Late last year, Israeli scientists at Ben Gurion University released a report explaining how they had discovered "biomarkers" that may make it possible to predict and prevent seizures in patients with epilepsy.
Using EEG recordings of the brain's theta waves, the team of researchers was able to identify changes in brain wave patterns. Using collected data, they discovered that they could begin to accurately predict when someone who had suffered a head injury would develop epilepsy.
PIE or post injury epilepsy is a common outcome of TBI or traumatic brain injury. It occurs in roughly ten to forty percent of those who survive a severe head injury, but it can emerge years after the event. It is unpreventable during post injury care, and it is often devastating to those who develop it. In addition to those with PIE, there are millions of other epilepsy patients unable to respond to medications, and so any hope of identifying and preventing seizures is welcome news.
Understanding the Study and Its Findings
While many are focusing on drugs that might offer respite from seizures in those who are not responsive to other epilepsy or seizure drugs, one of the authors of the report made a remarkably potent point. He said, "While news of promising drugs likely to prevent the onset of epilepsy has emanated from scientific research, we need to first detect reliable biomarkers in the brain that predict which patients will develop the disease"
Biomarkers are defined as "a measurable substance in an organism whose presence is indicative of some phenomenon such as disease, infection, or environmental exposure." Clearly, there is a lot of weight to the idea that effective drugs cannot be created without first knowing which biomarkers are tied to seizure activity.
Did the team detect substances that could be viewed as biomarkers? No, but they did detect a variation on the biomarker concept - Theta waves.
The team in the study made some initial breakthroughs by tracking theta waves in EEGs and discovering that this could allow them to begin predicting five different kinds of PIE in laboratory animals. They used EEGs from the time of the brain injury to the time that seizures began and determined there was "a specific pattern of theta activity decline over time as signs of epilepsy development" emerged.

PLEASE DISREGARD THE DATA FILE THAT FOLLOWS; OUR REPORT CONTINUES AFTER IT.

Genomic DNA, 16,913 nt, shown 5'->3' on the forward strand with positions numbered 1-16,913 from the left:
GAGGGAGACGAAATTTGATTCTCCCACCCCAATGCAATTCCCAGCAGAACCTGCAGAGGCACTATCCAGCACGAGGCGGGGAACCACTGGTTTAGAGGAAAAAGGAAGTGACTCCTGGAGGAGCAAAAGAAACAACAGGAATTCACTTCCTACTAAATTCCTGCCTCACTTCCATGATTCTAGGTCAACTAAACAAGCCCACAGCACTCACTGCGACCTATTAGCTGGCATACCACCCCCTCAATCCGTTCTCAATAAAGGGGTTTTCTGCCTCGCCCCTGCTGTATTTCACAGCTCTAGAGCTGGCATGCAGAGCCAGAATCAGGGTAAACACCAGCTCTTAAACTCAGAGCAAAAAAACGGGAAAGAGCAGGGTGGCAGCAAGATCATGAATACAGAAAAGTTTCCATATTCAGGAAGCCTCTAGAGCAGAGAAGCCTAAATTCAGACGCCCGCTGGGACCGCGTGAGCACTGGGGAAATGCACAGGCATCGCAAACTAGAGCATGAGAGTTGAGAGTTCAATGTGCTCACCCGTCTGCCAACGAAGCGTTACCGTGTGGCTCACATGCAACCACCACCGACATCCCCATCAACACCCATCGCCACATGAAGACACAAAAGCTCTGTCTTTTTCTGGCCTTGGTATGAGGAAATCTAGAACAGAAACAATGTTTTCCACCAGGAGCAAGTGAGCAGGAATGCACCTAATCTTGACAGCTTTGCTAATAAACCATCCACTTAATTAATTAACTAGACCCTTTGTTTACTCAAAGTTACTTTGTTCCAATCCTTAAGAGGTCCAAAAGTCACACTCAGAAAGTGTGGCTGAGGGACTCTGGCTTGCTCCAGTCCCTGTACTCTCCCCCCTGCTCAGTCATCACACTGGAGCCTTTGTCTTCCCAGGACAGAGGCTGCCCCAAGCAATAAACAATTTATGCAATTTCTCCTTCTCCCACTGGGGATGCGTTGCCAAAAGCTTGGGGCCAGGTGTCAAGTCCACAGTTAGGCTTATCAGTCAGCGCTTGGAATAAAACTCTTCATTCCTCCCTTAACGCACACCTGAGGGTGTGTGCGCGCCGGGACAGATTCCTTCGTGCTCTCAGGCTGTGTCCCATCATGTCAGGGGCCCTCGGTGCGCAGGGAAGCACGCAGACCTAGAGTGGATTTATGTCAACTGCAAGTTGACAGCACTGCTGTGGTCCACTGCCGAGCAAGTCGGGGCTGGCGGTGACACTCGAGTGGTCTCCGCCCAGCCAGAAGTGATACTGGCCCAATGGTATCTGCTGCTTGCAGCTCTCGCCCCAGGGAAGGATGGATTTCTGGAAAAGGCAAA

What they believe is that their findings can allow for more targeted clinical studies in human patients willing to undergo intense EEG study. Their hope will be to identify ways of more accurately predicting and recognizing theta wave activity that is a sign of seizure risk. Additionally, the team is working on also developing treatments for "other neuropsychiatric complications that develop after brain injuries" After all, PIE is also a condition that triggers issues like depression and cognitive decline in those who develop it.
What It Means
Whether you or a loved one have epilepsy that is not responsive to medications, or a suffered a traumatic head injury and developed PIE and other issues, this study should bring hope. It proves that there are actual advances being made in eliminating the unpredictability of seizures, which is such a devastating part of the condition. However, being able to also tag biomarkers and causal factors also means that a more effective treatment is on the way.
This is a developing story but one that deserves a lot of attention. At this time, over two million people in the U.S. alone have epilepsy that won't respond to medication. Though a ketogenic diet, stress and trigger management and more extreme options can be used, this study proves that there could be a far more effective treatment just over the horizon.